able stink of cordite, alcohol-soaked bandages,

dead horses, dead men?

These poems aim directly for your senses, and they are accurate. Not every poem hit home for me; that would be too much to ask of any poet, but enough of them did to make reading these poems several times a rewarding experience.

Finally, the scenes of nature in ‘Failing Heaven’ are not your typical serene idyllic scenes of nature. Here is from “Ballad of MacKenzie Park”:

A swan lay in the rushes,

killed with a bottle of beer.

It’s neck lay in the water,

one white wing on a tire.”

The poems in ‘Failing Heaven’ depict the real, sometimes cruel, world.

 

Grade:    A

 

 

 

‘Here We Are’ by Graham Swift – Back to Brighton

 

‘Here We Are’ by Graham Swift   (2020) – 195 pages

 

You’re in Brighton, folks, so bloody well brighten up!”

 

‘Here We Are” is a Brighton novel. I like Brighton novels. There’s ‘Brighton Rock’ which is prime Graham Greene, and there is wild off-the-wall ‘Berg’ by Ana Quin, and here we are in Brighton again with Graham Swift.

As befits Brighton, ‘Here We Are’ is a small-time verging on big-time show business novel that takes place around 1959. Before there was television there was Brighton, and many of the Brighton entertainers became the early TV stars.

And anyway the show was always just what it was, a flickering summer concoction at the end of a pier.”

This is also a tearjerker romance by a high quality writer. By keeping a narrow focus on only three characters – Jack, Ronnie, and Evie – we get an emotional and believable story which is what I have come to expect from Graham Swift.

Jack is the master of ceremonies. Already a show biz veteran at 28, he is the consummate entertainer, the song and dance man who also can tell a joke. He’s the guy who attracts all the stage door Floras, and he takes full advantage of them.

Ronnie started out in “the humblest of houses in Bethnal Green”, a poorer section of London. His father was away at sea most of the time. When the bombing of London started in the late 1930s, Ronnie’s mother sent him off to safety with a well-to-do childless couple, Eric and Penelope Lawrence, with whom he stayed for almost five years. Mr. Lawrence happened to be a practicing magician and taught Ronnie the tricks of the trade.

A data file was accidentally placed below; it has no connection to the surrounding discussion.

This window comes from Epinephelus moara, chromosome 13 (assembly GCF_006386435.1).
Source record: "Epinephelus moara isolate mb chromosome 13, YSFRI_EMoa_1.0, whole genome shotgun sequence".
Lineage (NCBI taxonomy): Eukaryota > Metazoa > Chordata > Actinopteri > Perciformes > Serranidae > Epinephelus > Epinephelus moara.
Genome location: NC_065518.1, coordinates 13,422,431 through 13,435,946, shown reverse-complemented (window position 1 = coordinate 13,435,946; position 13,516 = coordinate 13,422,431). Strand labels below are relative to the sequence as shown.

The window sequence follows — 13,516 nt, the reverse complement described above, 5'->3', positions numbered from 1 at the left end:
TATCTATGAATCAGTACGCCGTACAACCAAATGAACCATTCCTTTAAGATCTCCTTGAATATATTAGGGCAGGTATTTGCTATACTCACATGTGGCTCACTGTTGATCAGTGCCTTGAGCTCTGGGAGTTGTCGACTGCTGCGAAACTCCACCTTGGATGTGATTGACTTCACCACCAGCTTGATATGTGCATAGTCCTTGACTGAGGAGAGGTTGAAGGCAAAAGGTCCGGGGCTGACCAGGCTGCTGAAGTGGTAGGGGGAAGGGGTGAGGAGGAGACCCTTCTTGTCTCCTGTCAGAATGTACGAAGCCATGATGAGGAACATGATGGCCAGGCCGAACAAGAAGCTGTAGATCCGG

Later Ronnie meets Jack in the army after the war, and the two team up as an act. Jack realizes there is something missing from Ronnie’s act and they place the following ad:

Magician’s Assistant Wanted. Suit Young Lady. Previous Stage Experience Essential.”

Enter Evie White. Evie answers the ad, and together Ronnie and Evie become the magic act, Pablo and Eve. They rightly figured all the men in the audience would be so busy looking at Evie, they wouldn’t be looking at the things Ronnie was doing. They become a show major attraction on the pier.

This is a show business story handled adroitly by Graham Swift. I have read a lot of Graham Swift novels over the years starting with ‘Waterland’. Among the male writers that started out with him, Ian MacEwan is probably more dramatic in his approach, William Boyd is more adventurous and humorous, and Kazuo Ishiguro can come up with more spectacular meaningful plots, but no one can draw the feelings out of a reader as well as Graham Swift.

 

Grade:     A

 

 

 

 

‘The Lying Life of Adults’ by Elena Ferrante

 

The Lying Life of Adults’ by Elena Ferrante (2020) – 320 pages Translated from the Italian by Ann Goldstein

I want to start here with an exercise for you. Try to remember your life situation when you were 13 years old, your family, your other relatives, your friends, your feelings, your school. If you are like me, you will remember a lot more details and recall much more vividly everything that was going on for you then than you would have guessed. Thirteen is the approximate age when we start breaking away from our family circumstances and begin to become independent persons. That’s also when we begin to realize that our parents are just two human beings with their own set of problems just like everyone else.

So what has this got to do with The Lying Life of Adults’? Here our main protagonist Giovanna is 13. Her father’s offhand remark which she overhears sets off a startling chain of events.

She’s getting the face of Vittoria.”

Giovanna is of course curious about this aunt Vittoria, and she finds out that her father and his sister Vittoria had a big fight, and that’s why their family never visits her. She starts asserting her independence by visiting her father’s enemy sister. Soon after that the marriage of Giovanna’s own parents falls apart.

I was completely engaged in the story of ‘The Lying Life of Adults’. Much of the novel is about the intrigues of relating to the opposite sex as an adolescent and teenager. This, of course, has been the subject of hundreds of novels, but Ferrante’s approach seems fresh and interesting for the most part.